6 trends that are revolutionising data analytics

Business Intelligence

Changes in Information Technology are taking place at a dizzying pace. The cloud is monopolising nearly all the innovation, bringing about fundamental change in the way in which we conceive of IT infrastructures for modern businesses, and, therefore, how we go about managing one of the main assets of any organisation: data. In this article, we are going to break down the 6 key trends that are revolutionising data analytics.

The constant and variable collection of data made possible by the new IoT, the pressure for real-time analytics, predictive analytics and the application of AI in all aspects of our daily and professional lives. At a point when the internet revolution seemed to have passed its peak, it is time for the data revolution and its accompanying analytics. What are the trends that revolve around this revolution? We will take a closer look straightawy. Let’s get started!

Keys to understanding the present and future of data analytics

1. Cloud computing goes beyond cost savings: more analytics and Artificial Intelligence

The first wave of migration to the cloud was driven by applications as a service (SaaS), which gave companies the tools to more quickly and securely develop specific applications, such as CRM solutions. Later, the second generation saw many companies modernising their infrastructure in order to avoid having to maintain their own physical data centres (Iaas and PaaS).

Undoubtedly, these advances have been truly useful for all types of organisations, but with the changes we have experienced in 2020, the third phase will mean a truly crucial digital transformation for companies of any sector and size. Both data analytics and Artificial Intelligence / Machine Learning (AI / ML) play an important role in everyday business processes. We hope to see its accelerated adoption in 2021.

2. Regulatory compliance remains the driver of change

The transition to the cloud has a lot to do with both accessibility and control of data, addressing critical factors such as security and privacy.

Regulatory compliance is sometimes driving the impulse to move to the cloud, in cases where local infrastructures are required to change in order to adapt to current regulations. This is because the cloud is already offering the de facto solution: to be compliant with the rules that regulate business activity.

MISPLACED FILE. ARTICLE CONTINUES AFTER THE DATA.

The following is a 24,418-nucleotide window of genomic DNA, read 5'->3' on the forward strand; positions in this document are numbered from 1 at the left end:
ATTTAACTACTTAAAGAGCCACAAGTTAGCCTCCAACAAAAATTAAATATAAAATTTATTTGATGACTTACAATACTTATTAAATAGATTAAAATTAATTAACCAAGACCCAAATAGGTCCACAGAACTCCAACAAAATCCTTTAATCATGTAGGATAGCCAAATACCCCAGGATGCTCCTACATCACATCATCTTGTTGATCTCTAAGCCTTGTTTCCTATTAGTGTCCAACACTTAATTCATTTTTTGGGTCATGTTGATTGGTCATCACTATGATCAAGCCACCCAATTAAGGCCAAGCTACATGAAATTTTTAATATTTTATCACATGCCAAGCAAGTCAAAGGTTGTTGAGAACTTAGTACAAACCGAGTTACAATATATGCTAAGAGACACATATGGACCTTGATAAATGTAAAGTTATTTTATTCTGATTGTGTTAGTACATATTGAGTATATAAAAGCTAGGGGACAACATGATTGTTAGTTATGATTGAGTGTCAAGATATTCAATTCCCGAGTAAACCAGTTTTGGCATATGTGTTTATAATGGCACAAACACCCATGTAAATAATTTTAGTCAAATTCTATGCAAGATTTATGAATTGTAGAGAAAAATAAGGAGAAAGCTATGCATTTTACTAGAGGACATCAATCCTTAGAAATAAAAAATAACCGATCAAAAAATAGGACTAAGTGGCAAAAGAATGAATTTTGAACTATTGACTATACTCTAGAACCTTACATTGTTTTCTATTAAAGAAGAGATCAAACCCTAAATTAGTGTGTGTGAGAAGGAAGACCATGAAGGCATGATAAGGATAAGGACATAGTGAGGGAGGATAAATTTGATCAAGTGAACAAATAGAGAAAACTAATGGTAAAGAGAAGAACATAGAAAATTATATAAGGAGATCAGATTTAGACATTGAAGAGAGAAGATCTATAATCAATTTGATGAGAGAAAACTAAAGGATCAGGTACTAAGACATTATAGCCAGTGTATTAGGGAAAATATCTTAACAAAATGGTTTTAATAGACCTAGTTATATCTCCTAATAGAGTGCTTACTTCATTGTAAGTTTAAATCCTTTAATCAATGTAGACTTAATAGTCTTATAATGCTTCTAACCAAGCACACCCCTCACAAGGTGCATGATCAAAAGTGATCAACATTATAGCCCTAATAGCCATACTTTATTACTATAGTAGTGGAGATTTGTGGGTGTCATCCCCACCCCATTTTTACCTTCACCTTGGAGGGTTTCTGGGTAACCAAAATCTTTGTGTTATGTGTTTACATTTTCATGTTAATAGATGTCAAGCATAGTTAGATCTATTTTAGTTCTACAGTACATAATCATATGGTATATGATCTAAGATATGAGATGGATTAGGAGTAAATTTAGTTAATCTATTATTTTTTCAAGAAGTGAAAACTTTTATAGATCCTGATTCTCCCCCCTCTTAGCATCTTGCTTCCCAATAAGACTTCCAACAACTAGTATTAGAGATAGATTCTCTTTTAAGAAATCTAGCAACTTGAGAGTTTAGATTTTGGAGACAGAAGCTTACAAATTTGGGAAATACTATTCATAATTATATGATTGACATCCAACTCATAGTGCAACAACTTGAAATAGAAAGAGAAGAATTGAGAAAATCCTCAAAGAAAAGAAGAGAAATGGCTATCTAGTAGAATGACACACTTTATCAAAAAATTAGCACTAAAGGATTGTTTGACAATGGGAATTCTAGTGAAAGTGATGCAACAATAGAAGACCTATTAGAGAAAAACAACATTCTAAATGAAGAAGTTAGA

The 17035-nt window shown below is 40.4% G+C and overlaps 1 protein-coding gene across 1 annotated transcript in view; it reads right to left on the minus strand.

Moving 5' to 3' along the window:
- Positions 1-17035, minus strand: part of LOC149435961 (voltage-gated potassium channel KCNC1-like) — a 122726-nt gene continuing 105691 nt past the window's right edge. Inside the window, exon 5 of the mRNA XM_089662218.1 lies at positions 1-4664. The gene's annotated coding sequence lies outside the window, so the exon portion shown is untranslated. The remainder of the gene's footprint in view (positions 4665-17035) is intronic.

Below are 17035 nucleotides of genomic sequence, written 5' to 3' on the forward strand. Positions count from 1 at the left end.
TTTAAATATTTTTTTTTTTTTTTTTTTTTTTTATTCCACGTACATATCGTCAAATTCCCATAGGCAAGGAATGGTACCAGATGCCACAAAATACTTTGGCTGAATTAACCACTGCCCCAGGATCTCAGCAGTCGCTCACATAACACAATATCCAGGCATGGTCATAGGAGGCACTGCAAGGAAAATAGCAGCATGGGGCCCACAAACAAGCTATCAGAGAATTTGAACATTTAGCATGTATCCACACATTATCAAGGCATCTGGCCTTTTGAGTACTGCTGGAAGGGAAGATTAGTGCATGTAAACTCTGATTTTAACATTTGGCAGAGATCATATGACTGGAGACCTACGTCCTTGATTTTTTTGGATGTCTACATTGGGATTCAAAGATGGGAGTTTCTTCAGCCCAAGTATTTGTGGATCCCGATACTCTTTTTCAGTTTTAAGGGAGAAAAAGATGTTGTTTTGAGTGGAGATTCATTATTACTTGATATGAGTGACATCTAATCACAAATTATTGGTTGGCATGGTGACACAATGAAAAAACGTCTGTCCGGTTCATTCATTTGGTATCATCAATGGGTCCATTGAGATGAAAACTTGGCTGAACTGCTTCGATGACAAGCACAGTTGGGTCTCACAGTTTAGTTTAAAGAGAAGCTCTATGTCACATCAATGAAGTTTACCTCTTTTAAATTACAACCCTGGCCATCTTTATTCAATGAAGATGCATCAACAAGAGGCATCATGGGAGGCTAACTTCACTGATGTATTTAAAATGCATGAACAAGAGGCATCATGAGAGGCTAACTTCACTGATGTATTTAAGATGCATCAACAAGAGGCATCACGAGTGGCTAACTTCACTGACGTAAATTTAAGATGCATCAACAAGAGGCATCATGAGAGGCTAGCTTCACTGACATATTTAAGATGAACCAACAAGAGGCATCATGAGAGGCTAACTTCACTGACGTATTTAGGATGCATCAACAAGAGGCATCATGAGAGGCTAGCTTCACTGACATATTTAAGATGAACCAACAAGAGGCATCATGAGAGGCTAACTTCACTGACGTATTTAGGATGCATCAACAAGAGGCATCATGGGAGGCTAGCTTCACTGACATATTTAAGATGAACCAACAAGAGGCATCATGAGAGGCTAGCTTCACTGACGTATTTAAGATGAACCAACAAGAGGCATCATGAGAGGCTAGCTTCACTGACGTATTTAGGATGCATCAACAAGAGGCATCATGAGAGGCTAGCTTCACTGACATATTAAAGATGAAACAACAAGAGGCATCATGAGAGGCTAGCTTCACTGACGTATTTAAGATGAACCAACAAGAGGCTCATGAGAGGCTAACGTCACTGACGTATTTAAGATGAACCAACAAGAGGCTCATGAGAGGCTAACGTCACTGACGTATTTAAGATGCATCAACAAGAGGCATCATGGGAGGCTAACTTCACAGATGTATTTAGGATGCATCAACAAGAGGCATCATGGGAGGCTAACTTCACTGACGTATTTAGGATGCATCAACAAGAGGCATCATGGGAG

Therefore, the transition to the cloud continues to be a trend for 2021 owing to pure necessity for many. Specifically, Google Cloud is a platform built from the ground up based on these fundamental requirements, so that organisations of all sizes and industries can transition to the cloud with the assurance that data will be protected and the business will comply with the law.

3. Open infrastructures will reign and the multicloud will continue to grow.

According to IDC Research Spain, it is expected that in 2022 40% of core IT spending will be related to Cloud computing and that this percentage will increase to 80% in 2028.

This year, it is expected that 80% of companies, or perhaps even more, will adopt a hybrid or multicloud IT strategy. According to IDC, the percentage of companies that have more than one cloud provider has increased by almost 20 percentage points in the last 3 years, combining technology and business needs with cost optimisation or regulatory compliance.

This growth is normal, because companies want freedom of choice when it comes to moving their workloads. Infrastructures and open APIs are the way to go, because no company can afford to have their data locked on a specific provider or service.

It is now possible to quickly interconnect multi-cloud and on-premises data sources, obtaining specific benefits from each cloud as if it were a single infrastructure. And in parallel, this commitment to open standards and the cloud is adding greater value to data and analytical capacity. Open infrastructures allow us to choose the cloud modality that works best for our company.

4. Harnessing the power of AI / ML will no longer require a data science degree

Data science, with all the experience and specialised tools that have normally been involved, can no longer be the domain of just a privileged few. Members of the entire organisation need access to the power of data science, to be able to take advantage of capabilities such as Machine Learning (ML) and Artificial Intelligence (AI) modelling, without having to learn an entirely new discipline. By giving them this ability, they will improve their professional skills and their decision making. If they haven’t been consuming data so far, there is no doubt that they will.